A Great Coach Doesn’t Need to Cheat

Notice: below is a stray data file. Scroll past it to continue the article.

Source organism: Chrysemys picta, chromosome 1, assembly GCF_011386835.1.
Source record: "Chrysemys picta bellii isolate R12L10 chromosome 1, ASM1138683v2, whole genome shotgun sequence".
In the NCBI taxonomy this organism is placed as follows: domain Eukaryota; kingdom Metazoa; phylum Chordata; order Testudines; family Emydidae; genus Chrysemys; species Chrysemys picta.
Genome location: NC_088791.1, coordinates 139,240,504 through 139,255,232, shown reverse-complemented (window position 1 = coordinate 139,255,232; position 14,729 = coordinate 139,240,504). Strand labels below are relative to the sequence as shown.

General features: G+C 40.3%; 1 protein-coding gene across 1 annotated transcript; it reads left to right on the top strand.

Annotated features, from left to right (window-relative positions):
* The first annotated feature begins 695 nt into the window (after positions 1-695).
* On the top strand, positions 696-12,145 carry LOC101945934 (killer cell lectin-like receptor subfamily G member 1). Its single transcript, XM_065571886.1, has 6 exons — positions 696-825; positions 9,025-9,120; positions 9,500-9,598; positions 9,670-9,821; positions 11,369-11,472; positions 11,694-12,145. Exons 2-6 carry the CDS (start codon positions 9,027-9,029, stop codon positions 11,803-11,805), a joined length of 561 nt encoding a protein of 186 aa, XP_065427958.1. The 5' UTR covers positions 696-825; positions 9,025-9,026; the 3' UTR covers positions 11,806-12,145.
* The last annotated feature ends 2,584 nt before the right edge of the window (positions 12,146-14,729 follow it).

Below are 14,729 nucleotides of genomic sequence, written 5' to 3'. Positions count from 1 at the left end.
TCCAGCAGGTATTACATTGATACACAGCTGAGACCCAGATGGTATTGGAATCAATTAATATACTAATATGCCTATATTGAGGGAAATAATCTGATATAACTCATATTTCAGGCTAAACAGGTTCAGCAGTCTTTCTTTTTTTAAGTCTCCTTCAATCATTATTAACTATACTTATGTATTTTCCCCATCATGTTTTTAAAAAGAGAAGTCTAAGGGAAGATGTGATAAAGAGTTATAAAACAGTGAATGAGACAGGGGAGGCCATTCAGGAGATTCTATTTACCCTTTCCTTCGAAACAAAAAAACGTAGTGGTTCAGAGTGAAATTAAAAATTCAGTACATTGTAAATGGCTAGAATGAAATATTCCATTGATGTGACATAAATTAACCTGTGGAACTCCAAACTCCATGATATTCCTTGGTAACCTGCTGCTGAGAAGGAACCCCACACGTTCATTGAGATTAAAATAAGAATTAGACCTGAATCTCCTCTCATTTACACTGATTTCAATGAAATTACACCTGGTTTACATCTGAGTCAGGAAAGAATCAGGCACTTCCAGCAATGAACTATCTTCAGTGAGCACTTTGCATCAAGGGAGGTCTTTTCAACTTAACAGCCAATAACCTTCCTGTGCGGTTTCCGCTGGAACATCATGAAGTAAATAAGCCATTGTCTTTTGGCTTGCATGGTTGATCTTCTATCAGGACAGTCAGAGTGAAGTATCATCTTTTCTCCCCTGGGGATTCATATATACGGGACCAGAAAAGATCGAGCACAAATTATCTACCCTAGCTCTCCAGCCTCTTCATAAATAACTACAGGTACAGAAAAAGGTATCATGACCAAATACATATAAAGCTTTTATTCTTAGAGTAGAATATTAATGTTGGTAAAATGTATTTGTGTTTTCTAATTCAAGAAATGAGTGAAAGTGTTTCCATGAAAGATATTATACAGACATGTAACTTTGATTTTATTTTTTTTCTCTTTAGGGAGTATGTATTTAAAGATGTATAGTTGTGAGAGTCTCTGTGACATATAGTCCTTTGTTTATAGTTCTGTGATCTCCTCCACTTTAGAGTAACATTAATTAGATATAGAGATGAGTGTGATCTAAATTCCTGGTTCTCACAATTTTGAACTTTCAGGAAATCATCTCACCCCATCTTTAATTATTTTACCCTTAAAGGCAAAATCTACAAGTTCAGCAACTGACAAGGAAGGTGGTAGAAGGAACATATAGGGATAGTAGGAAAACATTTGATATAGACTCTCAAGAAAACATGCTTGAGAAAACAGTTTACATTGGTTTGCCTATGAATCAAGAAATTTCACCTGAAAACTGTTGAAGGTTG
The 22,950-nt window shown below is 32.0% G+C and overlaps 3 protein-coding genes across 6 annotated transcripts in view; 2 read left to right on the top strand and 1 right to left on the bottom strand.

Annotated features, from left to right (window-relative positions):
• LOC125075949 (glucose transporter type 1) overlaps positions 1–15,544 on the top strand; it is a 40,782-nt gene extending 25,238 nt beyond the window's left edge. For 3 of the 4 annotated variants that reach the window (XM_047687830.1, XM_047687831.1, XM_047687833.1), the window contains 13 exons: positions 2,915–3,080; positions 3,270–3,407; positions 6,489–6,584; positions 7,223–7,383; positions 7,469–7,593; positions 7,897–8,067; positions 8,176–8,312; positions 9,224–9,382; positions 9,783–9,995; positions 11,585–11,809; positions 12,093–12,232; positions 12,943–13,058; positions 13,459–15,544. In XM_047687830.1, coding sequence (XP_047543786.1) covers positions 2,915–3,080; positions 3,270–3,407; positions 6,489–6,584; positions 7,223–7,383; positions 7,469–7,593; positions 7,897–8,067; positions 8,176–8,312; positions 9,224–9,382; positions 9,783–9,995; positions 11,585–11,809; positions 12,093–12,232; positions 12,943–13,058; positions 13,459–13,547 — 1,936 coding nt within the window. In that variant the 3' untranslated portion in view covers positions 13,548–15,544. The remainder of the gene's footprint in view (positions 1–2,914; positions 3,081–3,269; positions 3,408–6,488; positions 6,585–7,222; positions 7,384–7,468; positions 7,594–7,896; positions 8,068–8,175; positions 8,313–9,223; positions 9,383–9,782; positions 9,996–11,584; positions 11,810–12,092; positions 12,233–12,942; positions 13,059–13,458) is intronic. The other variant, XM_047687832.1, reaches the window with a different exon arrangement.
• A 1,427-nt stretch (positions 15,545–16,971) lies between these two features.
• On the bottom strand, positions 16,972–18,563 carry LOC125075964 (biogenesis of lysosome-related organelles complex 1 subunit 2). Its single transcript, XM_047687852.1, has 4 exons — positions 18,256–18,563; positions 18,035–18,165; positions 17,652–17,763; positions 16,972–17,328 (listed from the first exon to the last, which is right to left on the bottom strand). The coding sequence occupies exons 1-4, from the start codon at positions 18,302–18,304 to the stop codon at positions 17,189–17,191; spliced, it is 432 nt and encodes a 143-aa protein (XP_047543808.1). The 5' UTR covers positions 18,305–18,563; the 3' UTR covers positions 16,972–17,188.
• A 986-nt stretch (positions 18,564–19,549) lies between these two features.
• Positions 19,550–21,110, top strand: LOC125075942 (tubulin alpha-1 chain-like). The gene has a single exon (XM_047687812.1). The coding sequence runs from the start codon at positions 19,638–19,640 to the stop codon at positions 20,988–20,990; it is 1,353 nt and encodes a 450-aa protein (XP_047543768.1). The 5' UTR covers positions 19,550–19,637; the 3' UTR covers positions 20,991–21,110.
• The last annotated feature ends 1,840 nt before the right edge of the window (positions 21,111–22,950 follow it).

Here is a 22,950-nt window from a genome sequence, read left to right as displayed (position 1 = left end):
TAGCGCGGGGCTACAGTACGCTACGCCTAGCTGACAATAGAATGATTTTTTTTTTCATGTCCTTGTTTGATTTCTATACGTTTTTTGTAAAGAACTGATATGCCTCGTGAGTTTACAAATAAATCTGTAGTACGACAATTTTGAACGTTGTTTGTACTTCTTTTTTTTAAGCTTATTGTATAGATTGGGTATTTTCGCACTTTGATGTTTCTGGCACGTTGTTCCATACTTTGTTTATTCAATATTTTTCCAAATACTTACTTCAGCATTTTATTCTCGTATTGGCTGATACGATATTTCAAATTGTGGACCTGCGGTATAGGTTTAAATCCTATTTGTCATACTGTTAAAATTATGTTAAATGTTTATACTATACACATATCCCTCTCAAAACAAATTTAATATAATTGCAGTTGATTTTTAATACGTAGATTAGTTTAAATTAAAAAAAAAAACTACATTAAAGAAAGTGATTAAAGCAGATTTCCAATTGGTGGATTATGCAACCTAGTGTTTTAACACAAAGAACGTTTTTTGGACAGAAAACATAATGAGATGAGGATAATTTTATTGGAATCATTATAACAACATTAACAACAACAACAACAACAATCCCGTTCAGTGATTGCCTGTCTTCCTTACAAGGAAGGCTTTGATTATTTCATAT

Much has been made in the past couple weeks about the “Cameragate” scandal, an incident which, in addition to the Michael Vick dog fighting debacle and the continued debauchery of Pacman Jones, has lead some to think less of the legitimacy of the NFL. It is indisputable that Coach Bill Belichick’s ’71 New England Patriots did have an illegal camera on their sidelines monitoring the hand signals given to the Jets’ linebackers by their defensive coordinator. Reactions to these revelations have been mixed, ranging from mild disappointment to vindictive rage. Terrell Davis wrote on that the Patriots should be banned from the playoffs this year, while other players and coaches have stated an opinion of indifference, saying that this sort of thing happens all the time. Either way, the focus on cheating in the NFL sphere has been greatly intensified. Ironically, Ravens Coach Brian Billick made a loud complaint during his post-game press conference about the Jets’ linebackers mimicking the Raven’s snap count in order to draw their offensive linemen offsides, an unsportsmanlike conduct penalty that results in a 15 yard gain and first down. The presence of sideline cameras has gone from something that is not mentioned during game coverage to an issue that takes up the entire pregame show during NBC’s weekly primetime game. This week’s show featured none other than the Patriots, after which they went on to stomp on the San Diego Chargers 38-14. Despite this entire furor, I do not share the view that this incident taints the coaching career of Bill Belichick. His coaching successes in the late 80’s and early 90’s while defensive coordinator of the New York Giants provide more than enough examples to prove that he, without the aid of instant video access that we have today, may be the greatest defensive playcaller that football has ever seen. This is not the sort of statement that lends itself to be taken seriously, but historically, Coach Belichick has consistently shut down previously productive and highly touted offenses. The earliest major example of this is Super Bowl XXV, in which Belichick laid down a game plan that held Jim Kelly and the revolutionary Bills no-huddle offense to 19 points. (Buffalo scored 423 points that season, the highest team total, which gave an average of 27 points per game.) You can also point to the upset of the offensively spectacular St. Louis Rams in New England’s first Super Bowl title, a game in which the Patriots were picked to lose by the largest point spread in Super Bowl history. What difference does this make? It proves that Belichick didn’t and doesn’t need to tape other coaches to win football games. You can point to last week’s rout of “the NFL’s most talented team” as conclusive proof of this. LaDanian Tomlinson, “the greatest running back of all time,” was held to fewer than 50 total yards in the game, less than half of his per game average last year. The high powered Patriots offense made the very athletic and very nasty Chargers defense look like a soft piece of Swiss cheese, combining for over 400 yards of total offense, all without the use of illegal cameras. Coach Belichick cheated, but he didn’t need to, and he remains the best coach in the NFL today.